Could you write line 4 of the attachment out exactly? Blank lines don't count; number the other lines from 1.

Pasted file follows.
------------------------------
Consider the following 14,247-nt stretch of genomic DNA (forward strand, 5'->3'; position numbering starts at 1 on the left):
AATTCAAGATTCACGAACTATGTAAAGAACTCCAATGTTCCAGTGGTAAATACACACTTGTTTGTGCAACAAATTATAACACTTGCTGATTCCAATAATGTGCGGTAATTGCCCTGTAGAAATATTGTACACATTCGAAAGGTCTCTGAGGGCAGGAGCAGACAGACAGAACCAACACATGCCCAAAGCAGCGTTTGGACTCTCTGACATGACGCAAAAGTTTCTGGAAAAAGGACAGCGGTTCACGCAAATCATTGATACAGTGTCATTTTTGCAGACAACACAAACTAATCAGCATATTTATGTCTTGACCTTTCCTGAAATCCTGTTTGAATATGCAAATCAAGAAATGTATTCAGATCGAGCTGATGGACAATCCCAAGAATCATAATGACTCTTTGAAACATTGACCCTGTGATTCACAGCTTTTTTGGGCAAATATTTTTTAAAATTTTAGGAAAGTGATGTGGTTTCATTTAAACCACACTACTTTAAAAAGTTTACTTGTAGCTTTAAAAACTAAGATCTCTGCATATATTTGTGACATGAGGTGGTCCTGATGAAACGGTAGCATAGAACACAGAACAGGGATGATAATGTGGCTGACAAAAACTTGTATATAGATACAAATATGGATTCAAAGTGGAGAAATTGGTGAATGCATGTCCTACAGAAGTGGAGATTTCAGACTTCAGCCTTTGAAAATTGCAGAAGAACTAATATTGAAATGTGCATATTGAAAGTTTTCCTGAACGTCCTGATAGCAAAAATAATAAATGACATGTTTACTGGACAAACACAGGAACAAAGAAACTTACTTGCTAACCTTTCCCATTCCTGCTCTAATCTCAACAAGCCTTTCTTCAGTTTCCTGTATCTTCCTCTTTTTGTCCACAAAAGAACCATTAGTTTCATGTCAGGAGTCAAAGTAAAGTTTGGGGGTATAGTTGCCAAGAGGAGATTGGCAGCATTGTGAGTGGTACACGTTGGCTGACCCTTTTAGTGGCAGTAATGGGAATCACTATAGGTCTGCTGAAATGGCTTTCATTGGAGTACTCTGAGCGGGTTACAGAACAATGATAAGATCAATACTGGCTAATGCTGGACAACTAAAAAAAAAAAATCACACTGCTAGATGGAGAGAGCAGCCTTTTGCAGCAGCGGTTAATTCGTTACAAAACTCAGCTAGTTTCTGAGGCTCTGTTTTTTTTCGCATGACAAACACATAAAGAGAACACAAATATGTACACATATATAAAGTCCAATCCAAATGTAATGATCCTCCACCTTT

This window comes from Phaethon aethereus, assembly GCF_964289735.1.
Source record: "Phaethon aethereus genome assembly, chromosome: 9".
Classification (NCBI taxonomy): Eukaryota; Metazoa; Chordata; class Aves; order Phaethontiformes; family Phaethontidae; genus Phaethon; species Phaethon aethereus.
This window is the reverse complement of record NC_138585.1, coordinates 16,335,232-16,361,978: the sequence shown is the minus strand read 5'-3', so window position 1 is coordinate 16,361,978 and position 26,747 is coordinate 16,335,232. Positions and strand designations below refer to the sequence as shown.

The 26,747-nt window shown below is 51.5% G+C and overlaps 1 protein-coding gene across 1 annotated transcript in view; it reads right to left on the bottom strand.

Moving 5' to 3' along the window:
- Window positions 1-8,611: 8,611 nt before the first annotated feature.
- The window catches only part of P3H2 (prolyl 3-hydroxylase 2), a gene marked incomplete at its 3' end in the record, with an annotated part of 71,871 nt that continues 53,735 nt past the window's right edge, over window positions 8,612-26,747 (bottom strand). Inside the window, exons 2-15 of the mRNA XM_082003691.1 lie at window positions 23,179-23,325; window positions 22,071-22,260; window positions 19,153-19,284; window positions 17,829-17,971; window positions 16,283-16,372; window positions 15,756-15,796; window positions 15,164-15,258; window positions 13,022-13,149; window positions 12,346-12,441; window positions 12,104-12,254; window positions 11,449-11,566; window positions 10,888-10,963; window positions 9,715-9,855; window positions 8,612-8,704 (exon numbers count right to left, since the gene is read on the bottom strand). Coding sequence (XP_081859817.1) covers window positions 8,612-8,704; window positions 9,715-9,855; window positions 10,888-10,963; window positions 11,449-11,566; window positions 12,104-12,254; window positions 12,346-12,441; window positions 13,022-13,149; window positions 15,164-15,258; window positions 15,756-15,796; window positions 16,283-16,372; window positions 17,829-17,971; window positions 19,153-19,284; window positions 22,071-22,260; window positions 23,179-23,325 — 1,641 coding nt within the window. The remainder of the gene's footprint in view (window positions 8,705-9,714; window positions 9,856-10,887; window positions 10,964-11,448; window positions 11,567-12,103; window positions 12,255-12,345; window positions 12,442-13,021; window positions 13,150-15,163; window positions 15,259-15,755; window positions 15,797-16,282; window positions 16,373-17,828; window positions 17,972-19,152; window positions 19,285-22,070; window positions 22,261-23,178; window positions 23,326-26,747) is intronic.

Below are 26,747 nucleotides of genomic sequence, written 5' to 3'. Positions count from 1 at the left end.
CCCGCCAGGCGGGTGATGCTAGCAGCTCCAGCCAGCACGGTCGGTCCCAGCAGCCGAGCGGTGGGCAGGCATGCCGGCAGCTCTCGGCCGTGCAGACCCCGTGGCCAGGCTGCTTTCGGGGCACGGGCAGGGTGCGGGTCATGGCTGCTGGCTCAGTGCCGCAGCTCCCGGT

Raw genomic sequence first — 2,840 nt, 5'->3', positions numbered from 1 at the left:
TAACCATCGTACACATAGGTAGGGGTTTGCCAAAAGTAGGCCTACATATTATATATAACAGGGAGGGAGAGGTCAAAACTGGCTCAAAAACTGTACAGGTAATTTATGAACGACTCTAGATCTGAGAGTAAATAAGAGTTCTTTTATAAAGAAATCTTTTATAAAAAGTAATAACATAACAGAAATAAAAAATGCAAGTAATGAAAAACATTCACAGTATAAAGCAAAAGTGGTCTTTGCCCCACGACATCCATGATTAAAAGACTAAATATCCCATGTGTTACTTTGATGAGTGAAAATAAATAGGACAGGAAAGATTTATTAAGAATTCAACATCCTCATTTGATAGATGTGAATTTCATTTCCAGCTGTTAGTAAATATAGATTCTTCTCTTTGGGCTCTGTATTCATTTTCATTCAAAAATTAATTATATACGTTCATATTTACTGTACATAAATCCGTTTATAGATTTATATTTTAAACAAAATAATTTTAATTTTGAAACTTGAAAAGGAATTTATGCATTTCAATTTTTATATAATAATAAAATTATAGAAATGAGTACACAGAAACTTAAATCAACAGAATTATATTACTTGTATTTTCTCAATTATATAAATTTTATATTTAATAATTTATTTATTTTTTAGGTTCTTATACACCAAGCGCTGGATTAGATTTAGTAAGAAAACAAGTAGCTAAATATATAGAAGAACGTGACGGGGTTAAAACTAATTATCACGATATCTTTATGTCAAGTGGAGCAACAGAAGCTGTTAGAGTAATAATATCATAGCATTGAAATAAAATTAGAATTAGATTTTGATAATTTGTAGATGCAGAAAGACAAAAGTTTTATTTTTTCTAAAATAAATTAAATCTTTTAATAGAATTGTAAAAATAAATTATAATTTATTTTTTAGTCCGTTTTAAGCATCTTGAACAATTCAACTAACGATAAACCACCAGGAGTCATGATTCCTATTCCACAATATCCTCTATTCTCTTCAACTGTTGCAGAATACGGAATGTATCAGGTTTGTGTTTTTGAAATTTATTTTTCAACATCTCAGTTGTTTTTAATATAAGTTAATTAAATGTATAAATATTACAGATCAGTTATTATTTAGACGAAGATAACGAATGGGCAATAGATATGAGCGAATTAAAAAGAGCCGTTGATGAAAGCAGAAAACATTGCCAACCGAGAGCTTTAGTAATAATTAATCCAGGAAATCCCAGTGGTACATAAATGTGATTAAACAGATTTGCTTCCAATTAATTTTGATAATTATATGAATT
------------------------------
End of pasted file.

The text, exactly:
Source record: "Phaethon aethereus genome assembly, chromosome: 9".